Auto Manufacturers Extend Production Cuts Due to Chip Shortages

The microchip shortage has been making a noticeable impact on the auto manufacturing industry. As a result of the shortages, companies have had to reduce or even temporarily halt production in order to maintain an adequate number of chips.

On Wednesday, GM announced that they would be extending some of their cuts for North American production. The company’s Wentzville, Missouri, plant will be idled during the weeks of March 29 and April 5. Downtime at their Lansing, Michigan, plant will be extended by two additional weeks. The Lansing plant had been idle since March 15. Outside of the U.S., GM will resume production at their San Luis Potosi, Mexico, facility during the week of April 5, as the plant has been sitting idle since February 8.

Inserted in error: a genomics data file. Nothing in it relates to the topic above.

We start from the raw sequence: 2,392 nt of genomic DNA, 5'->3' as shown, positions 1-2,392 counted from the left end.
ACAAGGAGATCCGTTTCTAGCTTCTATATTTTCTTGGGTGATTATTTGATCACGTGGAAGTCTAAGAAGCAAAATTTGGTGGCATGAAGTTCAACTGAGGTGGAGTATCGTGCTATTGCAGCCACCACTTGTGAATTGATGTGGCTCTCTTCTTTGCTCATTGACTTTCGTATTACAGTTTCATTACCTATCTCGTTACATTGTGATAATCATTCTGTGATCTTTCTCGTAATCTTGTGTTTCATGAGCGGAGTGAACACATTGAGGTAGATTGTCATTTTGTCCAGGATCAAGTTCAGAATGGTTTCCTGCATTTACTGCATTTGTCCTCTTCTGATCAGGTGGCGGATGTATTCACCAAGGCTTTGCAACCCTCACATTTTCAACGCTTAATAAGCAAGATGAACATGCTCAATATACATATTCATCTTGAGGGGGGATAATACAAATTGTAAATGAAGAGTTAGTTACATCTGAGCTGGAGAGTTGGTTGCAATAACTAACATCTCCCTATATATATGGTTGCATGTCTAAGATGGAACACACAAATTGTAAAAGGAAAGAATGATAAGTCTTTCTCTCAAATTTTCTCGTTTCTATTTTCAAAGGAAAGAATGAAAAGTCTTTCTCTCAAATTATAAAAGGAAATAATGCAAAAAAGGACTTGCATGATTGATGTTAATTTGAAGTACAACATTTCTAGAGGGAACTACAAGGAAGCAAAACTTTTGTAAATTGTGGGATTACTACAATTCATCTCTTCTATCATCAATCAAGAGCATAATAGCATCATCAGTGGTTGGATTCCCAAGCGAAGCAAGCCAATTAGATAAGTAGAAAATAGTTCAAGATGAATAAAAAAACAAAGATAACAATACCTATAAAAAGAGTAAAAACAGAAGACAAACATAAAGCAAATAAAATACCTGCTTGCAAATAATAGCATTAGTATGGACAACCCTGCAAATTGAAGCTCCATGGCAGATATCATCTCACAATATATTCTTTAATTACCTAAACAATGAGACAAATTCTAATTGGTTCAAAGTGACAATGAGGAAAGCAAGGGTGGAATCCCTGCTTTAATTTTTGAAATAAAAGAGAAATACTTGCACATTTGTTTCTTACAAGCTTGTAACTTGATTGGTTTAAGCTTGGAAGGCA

Due to these cuts, production of Chevrolet Colorado and GMC Canyon midsize pickups, along with the Cadillac CT4, CT5, and Chevy Camaro will be impacted. GM also announced their plan to build certain 2021 light-duty full-size pickups without a fuel management module. This will hurt their fuel economy by one mile per gallon.

Ford made a similar announcement to GM on Wednesday, stating that they would be cutting the output of their Transit vans at their Kansas City, Missouri, assembly plant. More notably, the company has idled one of their highly profitable F-150 at their Dearborn, Michigan plant from March 26 through March 28.

Last week, Honda announced that a wide variety of factors would lead to them having to halt production at many of their North American facilities for the entire week. These factors included the microchip shortage, Covid-19 restrictions, bad weather, and congestion at ports.

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